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The Toybox

people for the conservation of limited amounts of indignation

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your spiderman cosplay is about to become super realistic
children of dune - leto 1
We are living in the future, and finally, we can be try the train stunt from Spiderman II. Coming to a Wal-Mart near you.
Researchers have tried for years to get the best of both worlds - super-strong silk in industrial quantities - by transplanting genes from spiders into worms. But the resulting genetically modified worms have not produced enough spider silk until now.

GM worms produced by a team led by Professor Don Jarvis of Wyoming University seem to be producing a composite of worm and spider silk in large amounts - which the researchers say is just as tough as spider silk.

...do we call them spiderworms? There is nothing about that word that doesn't make me flinch.

Posted at Dreamwidth: http://seperis.dreamwidth.org/921788.html. | You can reply here or there. | comment count unavailable comments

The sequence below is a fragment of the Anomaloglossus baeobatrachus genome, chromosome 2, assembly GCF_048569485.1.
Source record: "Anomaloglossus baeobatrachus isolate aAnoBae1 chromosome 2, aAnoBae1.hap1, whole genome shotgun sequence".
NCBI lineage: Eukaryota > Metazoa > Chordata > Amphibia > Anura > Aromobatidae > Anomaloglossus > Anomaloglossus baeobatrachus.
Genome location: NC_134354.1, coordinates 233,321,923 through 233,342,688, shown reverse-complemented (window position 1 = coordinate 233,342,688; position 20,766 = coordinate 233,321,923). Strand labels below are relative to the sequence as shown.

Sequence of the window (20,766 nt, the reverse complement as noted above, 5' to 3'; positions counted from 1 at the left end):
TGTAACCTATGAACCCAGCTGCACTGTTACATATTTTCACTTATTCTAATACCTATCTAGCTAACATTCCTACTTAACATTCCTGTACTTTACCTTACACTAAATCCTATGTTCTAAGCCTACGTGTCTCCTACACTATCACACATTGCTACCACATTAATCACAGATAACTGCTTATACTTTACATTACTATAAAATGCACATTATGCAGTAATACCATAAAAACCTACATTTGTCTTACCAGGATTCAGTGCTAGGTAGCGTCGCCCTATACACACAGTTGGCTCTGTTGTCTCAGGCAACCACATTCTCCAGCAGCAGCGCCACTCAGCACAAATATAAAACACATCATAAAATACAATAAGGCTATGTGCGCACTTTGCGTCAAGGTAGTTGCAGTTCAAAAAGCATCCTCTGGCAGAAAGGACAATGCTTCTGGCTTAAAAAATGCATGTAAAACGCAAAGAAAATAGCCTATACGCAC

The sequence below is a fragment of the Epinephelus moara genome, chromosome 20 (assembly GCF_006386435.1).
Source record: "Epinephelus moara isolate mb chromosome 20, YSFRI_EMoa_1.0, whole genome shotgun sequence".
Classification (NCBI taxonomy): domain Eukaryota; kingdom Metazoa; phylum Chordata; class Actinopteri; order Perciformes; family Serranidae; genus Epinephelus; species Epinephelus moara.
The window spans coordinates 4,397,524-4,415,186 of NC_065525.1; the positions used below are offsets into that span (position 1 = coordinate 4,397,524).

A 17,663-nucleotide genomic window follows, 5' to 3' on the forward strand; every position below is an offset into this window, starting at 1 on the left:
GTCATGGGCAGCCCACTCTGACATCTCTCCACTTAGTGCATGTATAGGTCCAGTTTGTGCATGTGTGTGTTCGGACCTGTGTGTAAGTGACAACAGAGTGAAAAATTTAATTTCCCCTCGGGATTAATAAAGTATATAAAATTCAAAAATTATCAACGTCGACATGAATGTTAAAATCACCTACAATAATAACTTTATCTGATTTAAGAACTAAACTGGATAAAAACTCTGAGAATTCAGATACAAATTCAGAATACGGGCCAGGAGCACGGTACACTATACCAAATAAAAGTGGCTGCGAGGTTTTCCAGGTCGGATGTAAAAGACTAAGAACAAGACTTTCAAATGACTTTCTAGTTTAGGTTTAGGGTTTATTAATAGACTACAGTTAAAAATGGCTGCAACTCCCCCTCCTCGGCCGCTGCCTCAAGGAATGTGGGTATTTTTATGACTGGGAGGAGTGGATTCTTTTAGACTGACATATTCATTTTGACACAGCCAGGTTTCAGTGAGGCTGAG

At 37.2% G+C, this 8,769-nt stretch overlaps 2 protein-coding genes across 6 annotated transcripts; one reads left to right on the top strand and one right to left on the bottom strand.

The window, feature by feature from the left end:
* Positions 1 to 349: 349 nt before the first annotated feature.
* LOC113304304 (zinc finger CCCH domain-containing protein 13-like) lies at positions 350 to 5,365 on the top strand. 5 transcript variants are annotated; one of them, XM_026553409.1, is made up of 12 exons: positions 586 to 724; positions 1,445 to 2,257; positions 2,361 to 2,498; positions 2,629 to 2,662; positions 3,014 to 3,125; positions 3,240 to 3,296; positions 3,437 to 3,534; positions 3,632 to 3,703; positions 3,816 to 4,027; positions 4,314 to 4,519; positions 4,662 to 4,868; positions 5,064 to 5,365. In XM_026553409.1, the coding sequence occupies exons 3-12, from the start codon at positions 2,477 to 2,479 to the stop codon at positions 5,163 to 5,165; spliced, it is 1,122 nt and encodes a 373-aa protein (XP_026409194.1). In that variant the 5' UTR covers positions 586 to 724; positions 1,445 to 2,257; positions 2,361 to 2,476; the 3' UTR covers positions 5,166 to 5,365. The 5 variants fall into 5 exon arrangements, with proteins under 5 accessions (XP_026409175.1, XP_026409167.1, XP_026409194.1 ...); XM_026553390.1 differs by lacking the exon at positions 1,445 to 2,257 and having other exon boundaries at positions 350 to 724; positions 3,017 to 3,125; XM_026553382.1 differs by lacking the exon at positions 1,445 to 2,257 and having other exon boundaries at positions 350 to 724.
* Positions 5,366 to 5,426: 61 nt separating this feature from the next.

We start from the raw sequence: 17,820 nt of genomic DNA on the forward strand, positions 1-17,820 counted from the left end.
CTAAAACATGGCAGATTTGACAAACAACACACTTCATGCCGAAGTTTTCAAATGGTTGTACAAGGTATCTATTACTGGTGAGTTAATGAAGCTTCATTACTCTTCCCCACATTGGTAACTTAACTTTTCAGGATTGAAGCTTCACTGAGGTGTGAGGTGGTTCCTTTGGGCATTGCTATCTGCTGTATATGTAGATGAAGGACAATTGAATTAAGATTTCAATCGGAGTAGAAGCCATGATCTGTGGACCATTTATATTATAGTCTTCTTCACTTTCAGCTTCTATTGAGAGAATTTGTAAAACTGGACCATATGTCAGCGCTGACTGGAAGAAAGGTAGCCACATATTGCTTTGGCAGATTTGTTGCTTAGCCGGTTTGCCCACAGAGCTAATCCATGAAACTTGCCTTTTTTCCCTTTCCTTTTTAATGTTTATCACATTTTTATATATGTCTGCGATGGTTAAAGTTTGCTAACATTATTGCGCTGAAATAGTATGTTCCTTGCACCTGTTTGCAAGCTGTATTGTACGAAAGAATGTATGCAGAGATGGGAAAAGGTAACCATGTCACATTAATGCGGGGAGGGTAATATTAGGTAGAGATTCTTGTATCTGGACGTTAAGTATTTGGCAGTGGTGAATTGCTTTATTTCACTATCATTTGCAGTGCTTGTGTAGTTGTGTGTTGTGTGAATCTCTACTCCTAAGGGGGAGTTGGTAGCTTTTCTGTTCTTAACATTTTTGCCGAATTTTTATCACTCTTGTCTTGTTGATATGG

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I want some of that silk to spin. I bet it'll be years before it becomes available to handspinners.

And then we'll be able to knit our own webs to sling!

Can you imagine web-doilies? I WANT.

Or a big web-afghan.

Web shawl for me. For warmth and super-secret bad guy catching.

Maybe classic Faroese, so I don't have to wrestle to keep it on my shoulders. Or a Pi shawl, to complete the circle of geekery.

Do you think they'd use it for clothes, or just industrial applications? Cause, even though regular silk comes out of worms butts, I don't see "spider silk" being a big consumer selling point.

I don't see "spider silk" being a big consumer selling point.

IDK, imagine the packaging with the happy spiderworm (ewww) saving trains with their hand-knitted webs?

The cosplayers alone could fund a plant for this, is what I'm saying.

Oh, I'd but it in a second. Spiderworm silk long johns? Yes please! I just don't see it showing up in Walmart, is what I'm saying.

This has more practically applications than the glowing green kittens, but I prefer cute kitty nightlights to spiderworms.

On a more serious note, having worked in a lab, I think in just about every research lab ever there have been lab meetings that devolved into "wouldn't it be cool if we stuck gene A into animal B and see what happens". And then sometimes they actually do it.

That is rather discouraging. :0

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